Kubernetes and SUSE Enterprise Storage 7
As a followup to my technical article on SUSE Enterprise Storage 7, I like to talk more about the integration with Kubernetes.
SUSE Enterprise Storage 7 (SES 7) has two deployment options for different use cases. Both options can provide applications running in Kubernetes storage but in different ways:
- The traditional setup, deployed with cephadm as explained in my previous article, will setup a central storage cluster where various clients can connect to – Linux, Unix, Window and also Kubernetes. So, you set a single storage cluster with SES and a Kubernetes cluster for your workload and configure SES as persistent storage for Kubernetes applications.
- The hyper-converged setup allows to co-locate applications and storage in the same Kubernetes cluster. This allows to reduce the overall footprint.
Depending on your use cases, the requirements on performance and data, you choose either of these setups.
In this article, I’ll give an overview of the hyper-converged architecture.
Using Ceph as an application deployed on top of Kubernetes together with your applications gives you not only a reduced footprint but also allows Ceph to realize the benefits from Kubernetes facilities. Kubernetes is a container orchestrator that can manage applications, scale them, and heal them in case of failures. The Rook project makes Ceph a Kubernetes application that can benefit from these Kubernetes capabilities.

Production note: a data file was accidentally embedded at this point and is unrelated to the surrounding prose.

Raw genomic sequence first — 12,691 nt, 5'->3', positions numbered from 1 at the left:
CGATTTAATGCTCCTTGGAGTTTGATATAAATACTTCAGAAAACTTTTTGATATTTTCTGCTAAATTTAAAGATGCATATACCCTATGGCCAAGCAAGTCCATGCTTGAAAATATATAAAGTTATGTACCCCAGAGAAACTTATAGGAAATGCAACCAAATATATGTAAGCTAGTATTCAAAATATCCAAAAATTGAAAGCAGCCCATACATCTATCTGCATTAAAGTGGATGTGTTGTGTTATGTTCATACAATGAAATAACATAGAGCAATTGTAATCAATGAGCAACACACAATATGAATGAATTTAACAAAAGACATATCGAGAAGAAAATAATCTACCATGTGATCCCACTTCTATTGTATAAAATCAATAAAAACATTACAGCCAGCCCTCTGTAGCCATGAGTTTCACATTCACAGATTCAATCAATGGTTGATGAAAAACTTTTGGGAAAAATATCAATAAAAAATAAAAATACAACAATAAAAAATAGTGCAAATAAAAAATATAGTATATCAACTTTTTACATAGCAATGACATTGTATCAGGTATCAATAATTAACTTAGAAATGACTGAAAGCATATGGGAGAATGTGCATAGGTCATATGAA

Rook is a CNCF – the Cloud Native Compute Foundation (CNCF) hosts Kubernetes and related open source projects – graduated project which automates the installation, deployment and upgrade of Ceph. It takes care to launch and configure all Ceph components correctly, setup Ceph on storage devices and allows Kubernetes applications to use Ceph as storage – for block, file, and object storage.
Deployment with Rook is like many other Kubernetes installation, you install Rook using a helm chart that you can configure, and then Kubernetes will do all the necessary steps to setup Ceph. You can also connect to the Ceph dashboard and see how your applications use storage.
Once Rook is up, your containerized applications can use Ceph as persistent storage using the usual Kubernetes APIs like PersistentVolumeClaims (PVCs).
Running Ceph with Rook on Kubernetes means that you have a smaller footprint overall instead of setting up a separate Ceph cluster and a Kubernetes cluster. Kubernetes will run applications and storage together in the same infrastructure. This is not advised for very large storage installations but a great option for a Kubernetes cluster that needs a smaller storage configuration. Depending on your use-cases and requirements, you can use dedicated storage nodes in your single cluster – and have dedicated application nodes – or use all your nodes for storage and applications.
SUSE Enterprise Storage deployed by Rook is in version 7 initially available under limited availability, if you are interested in it, reach out to your SUSE sellers, they can advise you on which architecture best fits your needs and bring you into the program.